What is Classified as Domestic Abuse?
The term domestic abuse usually brings violence to mind, but abuse can come in other forms, and even go unnoticed. There are five different types of violence that are classified as domestic abuse.
Types of Domestic Abuse
The first form of domestic violence is physical abuse. This is the most recognizable form, and it involves force being used against the victim in order to cause injury. Even if the violence doesn’t cause a major injury, it is still physical abuse. Even a push or a slap to the face are abusive.
Emotional abuse is another form of domestic violence, and it involves destruction of the victim’s self-worth. This can be brought on in a number of ways, like persistent insults, criticism or humiliation. Emotional abuse is common in unhealthy relationships and can sometimes be difficult to understand. Someone constantly tearing the victim down mentally and emotionally is a form of abuse.
The third form of domestic abuse is sexual abuse. This is not just limited to sexual assault and rape, but also includes sexual harassment such as unwelcome touching and demeaning behaviors. Sexual abuse has a broad interpretation. Even being coerced into not using a contraceptive or having an abortion are forms of sexual abuse.
Financial abuse is the least obvious of domestic violence. An example of financial violence would be a husband preventing his wife from getting an education or a job outside of the home. Although financial abuse isn’t very obvious, it is extremely common forms of abuse in households. It often occurs when spouses pool their bank accounts into one account and when there’s little to no family support system to help. The victim is usually financially dependent of their partner, and this is a way their partner can control them.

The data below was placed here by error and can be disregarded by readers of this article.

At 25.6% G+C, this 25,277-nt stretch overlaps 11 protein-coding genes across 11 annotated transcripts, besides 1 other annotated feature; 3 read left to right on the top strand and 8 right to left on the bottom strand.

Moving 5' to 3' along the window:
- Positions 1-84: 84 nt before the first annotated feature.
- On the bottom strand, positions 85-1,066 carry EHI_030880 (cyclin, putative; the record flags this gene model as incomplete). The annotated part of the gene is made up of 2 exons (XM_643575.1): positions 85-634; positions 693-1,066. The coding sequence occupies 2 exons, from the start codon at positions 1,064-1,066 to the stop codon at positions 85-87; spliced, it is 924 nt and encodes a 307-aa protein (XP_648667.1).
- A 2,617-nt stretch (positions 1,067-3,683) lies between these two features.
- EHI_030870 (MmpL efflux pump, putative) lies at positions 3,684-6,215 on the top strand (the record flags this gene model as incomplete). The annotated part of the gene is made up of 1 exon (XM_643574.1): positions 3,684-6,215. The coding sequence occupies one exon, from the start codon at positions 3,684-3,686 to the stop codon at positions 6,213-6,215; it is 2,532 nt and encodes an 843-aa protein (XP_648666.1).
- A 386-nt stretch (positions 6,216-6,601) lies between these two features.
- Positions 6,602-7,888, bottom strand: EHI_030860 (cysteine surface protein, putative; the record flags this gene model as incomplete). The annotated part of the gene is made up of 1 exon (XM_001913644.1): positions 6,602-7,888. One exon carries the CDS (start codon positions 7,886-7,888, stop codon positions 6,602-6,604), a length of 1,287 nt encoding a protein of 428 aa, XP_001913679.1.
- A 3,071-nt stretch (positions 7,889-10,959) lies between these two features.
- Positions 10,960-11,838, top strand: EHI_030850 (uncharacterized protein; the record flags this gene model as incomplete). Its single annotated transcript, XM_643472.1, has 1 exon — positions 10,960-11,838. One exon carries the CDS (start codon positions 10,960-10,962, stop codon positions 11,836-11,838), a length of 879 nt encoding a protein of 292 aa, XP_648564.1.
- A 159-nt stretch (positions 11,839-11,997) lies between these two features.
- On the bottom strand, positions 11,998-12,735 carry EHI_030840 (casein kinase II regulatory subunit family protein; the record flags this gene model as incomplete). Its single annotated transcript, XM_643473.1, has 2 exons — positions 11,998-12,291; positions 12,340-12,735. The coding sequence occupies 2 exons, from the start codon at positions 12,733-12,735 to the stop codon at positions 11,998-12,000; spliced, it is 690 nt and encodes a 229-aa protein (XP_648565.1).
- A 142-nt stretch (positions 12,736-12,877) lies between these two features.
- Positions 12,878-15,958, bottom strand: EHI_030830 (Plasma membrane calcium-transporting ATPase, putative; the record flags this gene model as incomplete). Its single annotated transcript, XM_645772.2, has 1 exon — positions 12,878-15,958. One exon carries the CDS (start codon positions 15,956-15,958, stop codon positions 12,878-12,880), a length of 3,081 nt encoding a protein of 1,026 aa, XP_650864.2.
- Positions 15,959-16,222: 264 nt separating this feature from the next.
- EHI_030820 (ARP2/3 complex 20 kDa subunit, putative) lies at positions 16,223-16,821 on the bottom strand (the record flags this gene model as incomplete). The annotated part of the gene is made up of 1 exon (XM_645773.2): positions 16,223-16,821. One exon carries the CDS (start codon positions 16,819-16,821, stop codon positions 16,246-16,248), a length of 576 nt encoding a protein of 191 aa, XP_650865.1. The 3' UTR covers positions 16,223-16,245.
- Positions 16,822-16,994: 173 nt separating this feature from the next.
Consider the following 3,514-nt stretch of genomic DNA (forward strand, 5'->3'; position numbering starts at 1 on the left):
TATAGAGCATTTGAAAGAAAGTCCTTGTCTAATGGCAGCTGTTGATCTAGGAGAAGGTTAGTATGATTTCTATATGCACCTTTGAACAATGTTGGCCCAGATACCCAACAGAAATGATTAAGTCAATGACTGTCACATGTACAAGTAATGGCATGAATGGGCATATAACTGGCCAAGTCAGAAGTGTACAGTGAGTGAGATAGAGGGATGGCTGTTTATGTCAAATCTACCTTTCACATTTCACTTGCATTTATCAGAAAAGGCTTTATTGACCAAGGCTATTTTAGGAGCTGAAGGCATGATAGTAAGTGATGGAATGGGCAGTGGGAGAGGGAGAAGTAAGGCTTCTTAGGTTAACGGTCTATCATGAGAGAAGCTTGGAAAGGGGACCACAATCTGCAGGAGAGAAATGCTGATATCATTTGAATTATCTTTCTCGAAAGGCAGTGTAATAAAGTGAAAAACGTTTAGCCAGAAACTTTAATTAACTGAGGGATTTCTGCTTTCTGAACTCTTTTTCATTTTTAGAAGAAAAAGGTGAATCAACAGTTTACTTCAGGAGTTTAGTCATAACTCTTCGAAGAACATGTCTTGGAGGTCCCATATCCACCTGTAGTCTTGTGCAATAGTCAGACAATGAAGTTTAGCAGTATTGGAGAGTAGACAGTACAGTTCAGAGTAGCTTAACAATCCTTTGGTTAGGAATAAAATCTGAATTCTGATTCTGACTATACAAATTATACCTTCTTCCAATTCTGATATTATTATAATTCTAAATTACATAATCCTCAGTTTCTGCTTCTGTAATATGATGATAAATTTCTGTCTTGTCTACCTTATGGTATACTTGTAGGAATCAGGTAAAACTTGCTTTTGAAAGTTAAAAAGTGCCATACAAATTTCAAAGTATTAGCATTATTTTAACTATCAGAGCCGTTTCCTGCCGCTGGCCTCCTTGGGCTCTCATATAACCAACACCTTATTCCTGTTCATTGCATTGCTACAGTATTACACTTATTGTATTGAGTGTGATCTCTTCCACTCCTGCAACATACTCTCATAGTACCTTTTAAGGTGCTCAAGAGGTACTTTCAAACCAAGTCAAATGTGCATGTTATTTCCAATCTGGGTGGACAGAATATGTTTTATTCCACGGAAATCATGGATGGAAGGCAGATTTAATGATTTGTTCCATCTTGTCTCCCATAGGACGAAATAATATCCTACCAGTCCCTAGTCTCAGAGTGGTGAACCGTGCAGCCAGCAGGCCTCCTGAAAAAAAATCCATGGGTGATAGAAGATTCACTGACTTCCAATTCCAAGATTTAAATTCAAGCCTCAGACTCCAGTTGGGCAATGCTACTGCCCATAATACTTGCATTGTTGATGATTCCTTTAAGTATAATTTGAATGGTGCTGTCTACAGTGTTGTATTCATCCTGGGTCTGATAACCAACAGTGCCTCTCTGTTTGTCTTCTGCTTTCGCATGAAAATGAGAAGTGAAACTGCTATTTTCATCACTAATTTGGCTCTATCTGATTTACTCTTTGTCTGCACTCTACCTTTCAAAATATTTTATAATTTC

The last form of abuse is psychological abuse, and it is defined as someone intimidating, threatening or using fear causing-behavior towards the victim. Common examples of this form of abuse include: preventing the victim from talking to people unless they’re given permission, preventing the victim from leaving the house or threatening the victim with violence or emotional blackmail for doing something the abusive partner doesn’t agree with.
Domestic violence too often goes unreported and sometimes it’s because the victim is unaware they are experiencing it. If you or someone you know is experiencing a form of domestic violence, don’t hesitate to get help through police, legal prosecution of the abuser, restraining orders or institutional support.